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Informing Policy. Advancing Health.

Four Years Later: An Update on Colorado Crisis Services

Second in a three-part blog series on the impact of mental health policy changes in Colorado following the Aurora theater mass shooting four years ago.

As we near the fourth anniversary of the mass killing by convicted murderer James Holmes, the Colorado Health Institute is revisiting the policy decisions made by state lawmakers in the wake of the tragedy that left 12 dead and 70 injured.

The most sweeping change is contained in Senate Bill (SB) 13-266, which aimed to pioneer an innovative method of mental health care delivery in Colorado.

Governor Hickenlooper and state lawmakers, working with a wide range of stakeholder groups, were determined to create a system that would be accessible to everyone, regardless of ability to pay. They specified that the revised system should use evidence-based practices to treat both adults and children and that it would build on existing services and programs while adding creative new components.

To accomplish this ambitious goal, legislators crafted Colorado Crisis Services, a statewide crisis response system that has been described as unprecedented. They allocated $20 million for the multifaceted system. This includes a 24-hour telephone line for crisis assistance, several walk-in crisis centers equipped with Crisis Stabilization Units (CSUs), which are responsible for providing in-patient, multi-day mental health interventions, a mobile crisis response team and extensive respite services, for transitional assistance, longer-term care, and support for caregivers. Colorado Crisis Services are available to everyone, regardless of their ability to pay, and no one is turned away because of cost.

See the graphic below for an overview of the system.


So, after four years, what does Colorado’s mental health crisis services system look like? And what do we know about how it’s working? Here’s what we found:

Crisis Hotline

The Colorado Department of Human Services (DHS) was directed to establish a free 24-hour confidential phone hotline to assist people in mental health crisis. The hotline is staffed by trained professionals who are charged with evaluating the caller, deescalating the crisis and making referrals to additional mental health services.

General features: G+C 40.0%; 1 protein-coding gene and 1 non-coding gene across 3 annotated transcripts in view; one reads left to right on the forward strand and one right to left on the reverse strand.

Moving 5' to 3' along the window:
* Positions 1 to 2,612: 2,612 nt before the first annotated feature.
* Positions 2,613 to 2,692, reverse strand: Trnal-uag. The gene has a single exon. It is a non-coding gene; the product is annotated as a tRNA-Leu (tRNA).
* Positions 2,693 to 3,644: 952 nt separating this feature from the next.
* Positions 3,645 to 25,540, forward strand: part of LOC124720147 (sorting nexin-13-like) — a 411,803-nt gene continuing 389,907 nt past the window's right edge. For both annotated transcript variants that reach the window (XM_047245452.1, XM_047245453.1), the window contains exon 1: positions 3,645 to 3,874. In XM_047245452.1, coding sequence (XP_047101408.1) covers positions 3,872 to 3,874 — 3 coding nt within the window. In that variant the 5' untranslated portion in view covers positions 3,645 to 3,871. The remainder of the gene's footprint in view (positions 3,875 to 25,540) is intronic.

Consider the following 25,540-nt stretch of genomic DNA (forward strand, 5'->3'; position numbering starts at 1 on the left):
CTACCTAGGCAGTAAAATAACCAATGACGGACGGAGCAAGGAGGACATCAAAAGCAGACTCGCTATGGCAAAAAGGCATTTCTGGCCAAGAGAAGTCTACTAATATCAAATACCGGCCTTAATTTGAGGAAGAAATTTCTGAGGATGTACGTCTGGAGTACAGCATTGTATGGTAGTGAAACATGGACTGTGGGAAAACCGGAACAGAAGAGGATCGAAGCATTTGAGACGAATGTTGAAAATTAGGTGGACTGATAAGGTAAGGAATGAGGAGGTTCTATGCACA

The DHS partnered with Metro Crisis Services to expand upon an existing mental health hotline in the metro Denver area. The new hotline, operated by Rocky Mountain Crisis Partners (formerly Metro Crisis Services), a non-profit organization created to address in-the-moment mental and behavioral health crises, serves the entire state.

The statewide hotline responded to a monthly average of 5,900 phone calls between March 2015 and May 2016. That represents an average of 3,500 active episodes, defined as a single individual’s crisis, each month. Of these episodes, 12 percent carried a serious suicide risk, and in two-fifths of those cases responders successfully deescalated the crisis without needing to connect the caller to immediate care.

The most frequent hotline calls have related to anxiety, but responders have also assisted people calling about substance abuse, mood disorders, family conflicts, psychosis and cognitive issues such as dementia or amnesia.

The responders help callers work through their problems. They also can dispatch a mobile crisis team, which travels to the caller and provides face-to-face assessment, or offer referrals to appropriate care services such as substance use treatment programs or behavioral health clinics. They make follow-up calls to about 20 percent of callers in the following days.

The hotline also connects callers to their local walk-in centers, the mobile crisis response team, or respite care services.

More information on the services offered by the crisis hotline can be found at The phone number is 1-844-493-TALK (8255). The responders can also be reached by texting TALK to 38255.

Mobile Crisis Team

The mobile crisis team established under the bill is usually composed of a few trained clinicians or therapists who are dispatched to callers of the hotline.